Bismuth, Interaction with Transferrin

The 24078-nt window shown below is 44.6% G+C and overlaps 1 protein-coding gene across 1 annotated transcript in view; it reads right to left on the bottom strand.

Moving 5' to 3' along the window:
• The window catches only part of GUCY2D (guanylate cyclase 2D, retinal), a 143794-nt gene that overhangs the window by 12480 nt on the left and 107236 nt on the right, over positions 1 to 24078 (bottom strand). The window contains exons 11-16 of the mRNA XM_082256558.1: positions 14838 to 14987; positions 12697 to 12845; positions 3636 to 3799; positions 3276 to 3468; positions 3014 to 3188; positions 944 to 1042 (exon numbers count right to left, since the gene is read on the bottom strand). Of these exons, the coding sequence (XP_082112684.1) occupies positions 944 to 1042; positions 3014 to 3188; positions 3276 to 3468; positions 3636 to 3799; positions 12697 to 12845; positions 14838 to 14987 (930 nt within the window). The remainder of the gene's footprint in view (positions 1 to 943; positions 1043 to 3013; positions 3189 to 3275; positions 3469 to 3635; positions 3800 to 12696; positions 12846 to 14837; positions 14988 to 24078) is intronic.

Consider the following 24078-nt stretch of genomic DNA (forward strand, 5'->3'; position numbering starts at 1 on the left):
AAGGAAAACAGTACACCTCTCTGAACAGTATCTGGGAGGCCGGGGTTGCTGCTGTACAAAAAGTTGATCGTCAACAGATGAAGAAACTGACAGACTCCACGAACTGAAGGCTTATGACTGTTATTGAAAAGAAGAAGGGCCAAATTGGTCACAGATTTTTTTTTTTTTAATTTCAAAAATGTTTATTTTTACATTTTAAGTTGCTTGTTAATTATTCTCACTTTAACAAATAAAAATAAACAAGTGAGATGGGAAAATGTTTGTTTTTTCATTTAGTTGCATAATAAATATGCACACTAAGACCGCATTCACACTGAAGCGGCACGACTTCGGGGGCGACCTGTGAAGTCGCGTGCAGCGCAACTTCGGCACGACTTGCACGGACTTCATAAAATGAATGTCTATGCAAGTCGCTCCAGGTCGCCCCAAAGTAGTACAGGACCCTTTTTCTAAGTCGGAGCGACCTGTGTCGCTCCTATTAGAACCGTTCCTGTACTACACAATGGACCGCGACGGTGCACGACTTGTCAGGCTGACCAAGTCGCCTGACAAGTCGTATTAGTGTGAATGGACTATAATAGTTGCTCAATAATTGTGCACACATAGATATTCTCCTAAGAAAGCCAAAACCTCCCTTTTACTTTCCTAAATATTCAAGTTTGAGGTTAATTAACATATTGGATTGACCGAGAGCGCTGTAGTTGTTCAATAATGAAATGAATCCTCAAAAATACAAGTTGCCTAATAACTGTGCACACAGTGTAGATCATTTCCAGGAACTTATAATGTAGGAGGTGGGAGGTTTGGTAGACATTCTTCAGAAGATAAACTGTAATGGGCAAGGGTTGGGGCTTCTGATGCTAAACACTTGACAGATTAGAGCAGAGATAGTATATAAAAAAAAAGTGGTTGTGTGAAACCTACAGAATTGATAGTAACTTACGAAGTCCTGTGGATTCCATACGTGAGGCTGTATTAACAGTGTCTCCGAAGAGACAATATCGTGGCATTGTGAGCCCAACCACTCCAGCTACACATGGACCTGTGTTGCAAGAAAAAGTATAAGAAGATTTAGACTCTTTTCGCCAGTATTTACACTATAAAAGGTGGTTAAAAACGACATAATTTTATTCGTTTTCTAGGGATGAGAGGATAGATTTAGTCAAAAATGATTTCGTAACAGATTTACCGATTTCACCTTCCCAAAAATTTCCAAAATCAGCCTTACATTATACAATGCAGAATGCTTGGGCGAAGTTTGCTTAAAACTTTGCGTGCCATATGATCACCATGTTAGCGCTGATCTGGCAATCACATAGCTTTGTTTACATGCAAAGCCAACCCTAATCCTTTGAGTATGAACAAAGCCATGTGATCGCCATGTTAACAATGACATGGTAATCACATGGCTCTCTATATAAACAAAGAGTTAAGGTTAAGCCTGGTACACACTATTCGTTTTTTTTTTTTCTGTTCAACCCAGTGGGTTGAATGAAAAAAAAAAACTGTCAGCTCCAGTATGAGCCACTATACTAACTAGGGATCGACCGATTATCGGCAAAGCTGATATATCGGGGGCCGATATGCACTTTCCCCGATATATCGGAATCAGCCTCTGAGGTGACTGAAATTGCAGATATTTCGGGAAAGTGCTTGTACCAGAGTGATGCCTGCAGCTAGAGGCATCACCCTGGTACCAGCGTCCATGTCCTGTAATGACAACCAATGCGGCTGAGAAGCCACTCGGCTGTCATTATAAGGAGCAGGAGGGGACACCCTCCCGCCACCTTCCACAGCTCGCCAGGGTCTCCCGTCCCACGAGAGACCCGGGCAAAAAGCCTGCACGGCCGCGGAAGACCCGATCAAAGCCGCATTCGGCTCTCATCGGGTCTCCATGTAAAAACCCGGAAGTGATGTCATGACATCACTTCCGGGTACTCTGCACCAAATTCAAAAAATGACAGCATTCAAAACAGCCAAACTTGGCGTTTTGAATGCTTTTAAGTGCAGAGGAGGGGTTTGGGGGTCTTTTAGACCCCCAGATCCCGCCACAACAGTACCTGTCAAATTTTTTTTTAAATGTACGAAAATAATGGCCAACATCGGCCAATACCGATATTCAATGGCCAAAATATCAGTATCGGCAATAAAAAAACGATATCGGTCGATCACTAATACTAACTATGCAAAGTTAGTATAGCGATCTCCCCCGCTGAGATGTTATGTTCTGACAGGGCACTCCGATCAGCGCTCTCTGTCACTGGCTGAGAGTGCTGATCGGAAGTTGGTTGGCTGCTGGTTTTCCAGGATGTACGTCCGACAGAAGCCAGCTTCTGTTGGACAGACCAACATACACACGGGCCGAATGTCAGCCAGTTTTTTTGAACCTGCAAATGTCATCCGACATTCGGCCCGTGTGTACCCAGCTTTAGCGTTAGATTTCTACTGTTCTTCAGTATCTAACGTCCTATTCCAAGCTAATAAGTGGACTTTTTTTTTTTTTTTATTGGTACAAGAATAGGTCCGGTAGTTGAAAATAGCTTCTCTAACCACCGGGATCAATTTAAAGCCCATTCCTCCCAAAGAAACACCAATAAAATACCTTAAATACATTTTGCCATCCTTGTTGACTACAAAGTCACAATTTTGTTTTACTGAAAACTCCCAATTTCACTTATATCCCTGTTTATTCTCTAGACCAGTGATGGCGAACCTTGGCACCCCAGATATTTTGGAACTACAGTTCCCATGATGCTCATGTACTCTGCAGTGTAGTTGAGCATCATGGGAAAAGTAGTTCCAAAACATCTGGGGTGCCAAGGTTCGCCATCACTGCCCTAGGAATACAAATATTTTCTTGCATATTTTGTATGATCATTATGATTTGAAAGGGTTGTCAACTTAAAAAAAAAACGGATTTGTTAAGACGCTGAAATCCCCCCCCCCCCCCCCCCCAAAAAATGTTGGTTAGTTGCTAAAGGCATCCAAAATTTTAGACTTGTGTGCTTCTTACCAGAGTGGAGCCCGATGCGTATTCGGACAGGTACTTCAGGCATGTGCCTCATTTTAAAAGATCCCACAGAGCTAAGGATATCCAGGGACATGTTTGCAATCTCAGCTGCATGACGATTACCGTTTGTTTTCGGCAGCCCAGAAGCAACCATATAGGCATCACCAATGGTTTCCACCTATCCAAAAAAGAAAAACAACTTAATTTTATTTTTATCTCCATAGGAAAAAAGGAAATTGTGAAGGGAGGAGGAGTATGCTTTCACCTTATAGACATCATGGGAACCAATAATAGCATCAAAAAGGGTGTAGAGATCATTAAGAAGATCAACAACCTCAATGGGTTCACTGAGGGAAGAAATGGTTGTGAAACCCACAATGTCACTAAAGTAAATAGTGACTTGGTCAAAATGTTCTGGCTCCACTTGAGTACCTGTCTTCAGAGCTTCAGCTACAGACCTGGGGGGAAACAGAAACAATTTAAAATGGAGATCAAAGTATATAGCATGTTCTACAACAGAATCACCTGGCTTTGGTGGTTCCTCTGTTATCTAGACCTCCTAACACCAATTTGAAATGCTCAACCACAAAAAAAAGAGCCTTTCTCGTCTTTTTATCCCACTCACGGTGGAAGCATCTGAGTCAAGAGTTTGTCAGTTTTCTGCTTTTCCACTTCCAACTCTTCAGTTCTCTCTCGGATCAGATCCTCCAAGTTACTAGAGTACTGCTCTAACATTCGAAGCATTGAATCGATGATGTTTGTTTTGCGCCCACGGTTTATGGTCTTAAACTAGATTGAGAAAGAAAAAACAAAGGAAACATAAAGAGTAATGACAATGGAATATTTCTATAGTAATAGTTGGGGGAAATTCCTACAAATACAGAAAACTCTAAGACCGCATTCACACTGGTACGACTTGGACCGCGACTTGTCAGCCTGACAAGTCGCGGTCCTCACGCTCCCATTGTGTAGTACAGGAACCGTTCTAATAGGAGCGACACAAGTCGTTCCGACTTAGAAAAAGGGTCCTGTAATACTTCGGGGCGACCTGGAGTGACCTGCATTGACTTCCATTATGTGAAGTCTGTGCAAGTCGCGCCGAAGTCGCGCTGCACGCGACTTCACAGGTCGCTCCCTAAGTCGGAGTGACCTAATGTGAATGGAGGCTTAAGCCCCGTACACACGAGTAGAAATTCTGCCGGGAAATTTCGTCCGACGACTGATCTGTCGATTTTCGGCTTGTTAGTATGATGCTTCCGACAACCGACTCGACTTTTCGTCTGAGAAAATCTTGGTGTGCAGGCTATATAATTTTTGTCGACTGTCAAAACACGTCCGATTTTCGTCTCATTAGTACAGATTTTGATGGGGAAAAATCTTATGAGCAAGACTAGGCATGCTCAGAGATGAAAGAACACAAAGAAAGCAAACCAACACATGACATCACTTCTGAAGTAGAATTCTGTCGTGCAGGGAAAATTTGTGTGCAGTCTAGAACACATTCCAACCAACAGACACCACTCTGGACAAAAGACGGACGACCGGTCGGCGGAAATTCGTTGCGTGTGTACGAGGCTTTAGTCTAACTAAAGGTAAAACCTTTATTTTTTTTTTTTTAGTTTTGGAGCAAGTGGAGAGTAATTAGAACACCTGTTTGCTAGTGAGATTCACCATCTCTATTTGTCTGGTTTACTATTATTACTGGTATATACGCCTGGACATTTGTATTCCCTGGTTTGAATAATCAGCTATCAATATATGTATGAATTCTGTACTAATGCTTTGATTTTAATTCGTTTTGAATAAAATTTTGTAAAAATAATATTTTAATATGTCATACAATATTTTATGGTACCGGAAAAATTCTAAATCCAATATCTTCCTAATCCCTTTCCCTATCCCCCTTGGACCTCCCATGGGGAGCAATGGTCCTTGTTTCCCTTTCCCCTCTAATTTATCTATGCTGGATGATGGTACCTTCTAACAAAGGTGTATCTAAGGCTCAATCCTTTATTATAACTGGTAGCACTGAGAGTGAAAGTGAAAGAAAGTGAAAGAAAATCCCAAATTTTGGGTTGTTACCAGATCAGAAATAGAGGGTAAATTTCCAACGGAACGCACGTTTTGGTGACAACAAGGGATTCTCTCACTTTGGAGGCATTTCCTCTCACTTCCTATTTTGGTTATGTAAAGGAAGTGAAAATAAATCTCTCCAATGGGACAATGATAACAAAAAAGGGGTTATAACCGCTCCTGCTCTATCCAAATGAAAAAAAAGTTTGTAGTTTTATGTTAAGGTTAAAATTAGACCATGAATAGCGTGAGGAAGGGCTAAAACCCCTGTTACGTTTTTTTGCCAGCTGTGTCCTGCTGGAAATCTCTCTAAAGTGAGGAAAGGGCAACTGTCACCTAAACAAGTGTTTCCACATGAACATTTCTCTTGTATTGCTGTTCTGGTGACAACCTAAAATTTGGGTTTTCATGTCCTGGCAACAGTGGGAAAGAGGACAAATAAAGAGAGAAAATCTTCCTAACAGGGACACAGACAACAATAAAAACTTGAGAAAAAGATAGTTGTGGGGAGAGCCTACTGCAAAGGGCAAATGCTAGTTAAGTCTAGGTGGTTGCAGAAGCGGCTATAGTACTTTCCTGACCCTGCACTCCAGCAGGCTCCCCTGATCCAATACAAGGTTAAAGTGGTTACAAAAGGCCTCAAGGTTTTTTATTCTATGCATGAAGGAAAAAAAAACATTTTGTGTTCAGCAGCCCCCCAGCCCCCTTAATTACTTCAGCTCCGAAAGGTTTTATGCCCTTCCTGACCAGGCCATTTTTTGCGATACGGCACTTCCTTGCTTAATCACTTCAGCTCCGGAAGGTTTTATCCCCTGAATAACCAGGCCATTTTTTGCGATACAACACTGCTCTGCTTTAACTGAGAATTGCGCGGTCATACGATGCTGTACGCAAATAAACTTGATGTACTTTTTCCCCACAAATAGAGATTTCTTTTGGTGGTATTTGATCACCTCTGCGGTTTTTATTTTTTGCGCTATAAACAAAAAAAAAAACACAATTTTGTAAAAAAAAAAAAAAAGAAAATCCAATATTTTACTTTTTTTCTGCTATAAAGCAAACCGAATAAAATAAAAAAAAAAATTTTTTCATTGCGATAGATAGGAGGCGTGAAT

Transferrin is an abundant serum glycoprotein of molecular mass 80 kDa (kilodaltons) (Wally and Buchanan 2007). Sequence similarity between the N- and C-terminal lobes of the molecule indicates that transferrin has evolved by duplication of an ancestral gene. Each lobe binds a single ferric ion with high affinity, via the side chains of two tyrosines, a histidine, and an aspartic acid. The remaining two ligands in the distorted octahedral binding site are provided by the synergistic anion bicarbonate. Transferrin is responsible for the transport of iron around the body, and delivers iron to target cells via interaction with the transferrin receptor TfR1. A related protein, lactoferrin, is found in milk and other secreted fluids, where its ability to bind iron tightly limits bacterial growth.